Hollis Meyer’s Take on Homosexuality in Religion

Religion and homosexuality have often been at odds. Hollis Meyer, a junior at Piedmont, explored this relationship examining religious teachings in his senior capstone paper, Homosexuality in the Bible and Qu’ran.

“As a gay person and a person of faith, and having grown up in the Deep South, I’ve had many of the texts I study in the paper thrown at me to denigrate my identity. Using my education to reckon with these topics is the best way I know how, and it allows me to funnel my passion into my work.”

Meyer presented his paper at the 2020 Piedmont Symposium, held entirely online on April 15 due to COVID-19. This was a change Meyer had to adjust to.

 “It was a novel situation. I had originally prepared to use the Symposium as my presentation time for my philosophy & religion capstone, but I had to change my plans a bit. I provided a .docx for Zoom participants and find a good place to sit that didn’t have clutter but had good connection to the internet.”

In examining homosexuality in the Bible, Meyer found that homosexuality was possibly not what The Bible was referencing, that it was referencing “Fornicators, idolaters, adulterers, male prostitutes, sodomites, thieves, the greedy, drunkards, revilers, [and] robbers.”

The Qu’ran, which is an extension of the Old Testament for those of Muslim faith, has similar writings about homosexuality.

Meyer in his research paper said “There is no reason to believe that homosexuality in the time of Paul or for centuries thereafter [was present].”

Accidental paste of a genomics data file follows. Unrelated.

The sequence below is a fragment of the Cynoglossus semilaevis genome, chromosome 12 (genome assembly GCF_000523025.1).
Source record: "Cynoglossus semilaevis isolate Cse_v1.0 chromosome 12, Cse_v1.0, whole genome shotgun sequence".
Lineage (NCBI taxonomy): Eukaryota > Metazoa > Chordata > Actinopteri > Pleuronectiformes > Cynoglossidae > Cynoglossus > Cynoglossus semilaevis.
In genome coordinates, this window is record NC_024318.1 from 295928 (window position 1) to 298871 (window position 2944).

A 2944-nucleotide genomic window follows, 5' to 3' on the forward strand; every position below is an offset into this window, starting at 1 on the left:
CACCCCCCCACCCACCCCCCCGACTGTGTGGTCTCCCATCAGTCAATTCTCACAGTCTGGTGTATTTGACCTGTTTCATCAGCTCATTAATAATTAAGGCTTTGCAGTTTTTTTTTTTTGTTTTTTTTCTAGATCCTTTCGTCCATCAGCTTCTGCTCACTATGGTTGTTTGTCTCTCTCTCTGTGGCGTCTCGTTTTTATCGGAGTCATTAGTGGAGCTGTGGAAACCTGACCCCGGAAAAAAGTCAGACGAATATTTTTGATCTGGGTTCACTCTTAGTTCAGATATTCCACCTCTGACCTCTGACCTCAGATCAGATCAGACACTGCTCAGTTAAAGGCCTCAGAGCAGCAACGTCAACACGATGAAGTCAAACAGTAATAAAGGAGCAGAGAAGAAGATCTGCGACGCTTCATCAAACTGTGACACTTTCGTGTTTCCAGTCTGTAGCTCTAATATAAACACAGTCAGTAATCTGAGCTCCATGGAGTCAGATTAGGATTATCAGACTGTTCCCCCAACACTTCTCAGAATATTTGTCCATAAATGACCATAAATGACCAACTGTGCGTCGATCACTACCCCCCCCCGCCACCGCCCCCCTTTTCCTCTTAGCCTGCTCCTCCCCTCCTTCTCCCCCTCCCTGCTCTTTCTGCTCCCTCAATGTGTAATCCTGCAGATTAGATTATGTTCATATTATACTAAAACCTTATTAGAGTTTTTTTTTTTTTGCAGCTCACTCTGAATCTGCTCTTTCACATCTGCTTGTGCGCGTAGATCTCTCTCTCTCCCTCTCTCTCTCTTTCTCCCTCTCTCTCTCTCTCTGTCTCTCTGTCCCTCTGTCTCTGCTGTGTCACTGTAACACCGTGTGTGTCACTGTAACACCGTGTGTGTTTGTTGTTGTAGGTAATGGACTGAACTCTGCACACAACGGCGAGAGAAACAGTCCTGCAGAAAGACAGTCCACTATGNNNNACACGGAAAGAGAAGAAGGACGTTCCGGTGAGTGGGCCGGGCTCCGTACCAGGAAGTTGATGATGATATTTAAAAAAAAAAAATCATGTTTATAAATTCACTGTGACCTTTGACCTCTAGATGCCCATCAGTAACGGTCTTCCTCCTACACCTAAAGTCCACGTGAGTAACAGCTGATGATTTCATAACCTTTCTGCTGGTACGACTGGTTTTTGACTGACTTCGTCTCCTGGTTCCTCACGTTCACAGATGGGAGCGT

Dr. Tim Lytle, Meyer’s academic advisor for his presentation, said that under the conditions, Meyer presented good research. “Ordinarily, I would spend a good bit of time in the latter half of the semester working one-on-one with students,” he said, adding that he was unable to that in the same capacity due to the shelter-in-place order.

Although COVID-19 didn’t allow students to meet in person, that did not discourage students from attending. Meyer’s session was packed with more 40 attendees, and he had to take into account for distractions from other students in the Zoom call, and distractions in his home. “Before the pandemic, I was going to print out a few handouts, and present for about 10 minutes and field questions,” he said. “I had to account for ambient noise from participants who hadn’t muted their microphones and the four children I live with. Not to mention our two dogs.”

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